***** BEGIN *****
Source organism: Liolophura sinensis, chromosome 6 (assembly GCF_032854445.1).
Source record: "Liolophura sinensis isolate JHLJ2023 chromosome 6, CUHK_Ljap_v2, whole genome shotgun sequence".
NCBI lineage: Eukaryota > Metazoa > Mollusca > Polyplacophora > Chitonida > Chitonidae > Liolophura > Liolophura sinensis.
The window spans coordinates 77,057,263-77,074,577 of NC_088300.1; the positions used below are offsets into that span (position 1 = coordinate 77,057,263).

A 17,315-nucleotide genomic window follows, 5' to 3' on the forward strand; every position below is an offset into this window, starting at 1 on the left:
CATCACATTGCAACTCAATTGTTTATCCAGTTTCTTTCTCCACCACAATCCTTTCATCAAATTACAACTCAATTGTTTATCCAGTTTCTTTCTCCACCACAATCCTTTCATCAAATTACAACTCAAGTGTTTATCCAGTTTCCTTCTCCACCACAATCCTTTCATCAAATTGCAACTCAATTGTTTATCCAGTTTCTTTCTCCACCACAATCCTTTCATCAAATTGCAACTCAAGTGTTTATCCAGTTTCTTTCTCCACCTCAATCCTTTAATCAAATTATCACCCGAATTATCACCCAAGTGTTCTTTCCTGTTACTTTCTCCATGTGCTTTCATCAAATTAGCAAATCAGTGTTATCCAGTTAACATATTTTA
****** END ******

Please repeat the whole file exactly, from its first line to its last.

Source organism: Liolophura sinensis, chromosome 6 (assembly GCF_032854445.1).
Source record: "Liolophura sinensis isolate JHLJ2023 chromosome 6, CUHK_Ljap_v2, whole genome shotgun sequence".
NCBI lineage: Eukaryota > Metazoa > Mollusca > Polyplacophora > Chitonida > Chitonidae > Liolophura > Liolophura sinensis.
The window spans coordinates 77,057,263-77,074,577 of NC_088300.1; the positions used below are offsets into that span (position 1 = coordinate 77,057,263).

A 17,315-nucleotide genomic window follows, 5' to 3' on the forward strand; every position below is an offset into this window, starting at 1 on the left:
CATCACATTGCAACTCAATTGTTTATCCAGTTTCTTTCTCCACCACAATCCTTTCATCAAATTACAACTCAATTGTTTATCCAGTTTCTTTCTCCACCACAATCCTTTCATCAAATTACAACTCAAGTGTTTATCCAGTTTCCTTCTCCACCACAATCCTTTCATCAAATTGCAACTCAATTGTTTATCCAGTTTCTTTCTCCACCACAATCCTTTCATCAAATTGCAACTCAAGTGTTTATCCAGTTTCTTTCTCCACCTCAATCCTTTAATCAAATTATCACCCGAATTATCACCCAAGTGTTCTTTCCTGTTACTTTCTCCATGTGCTTTCATCAAATTAGCAAATCAGTGTTATCCAGTTAACATATTTTA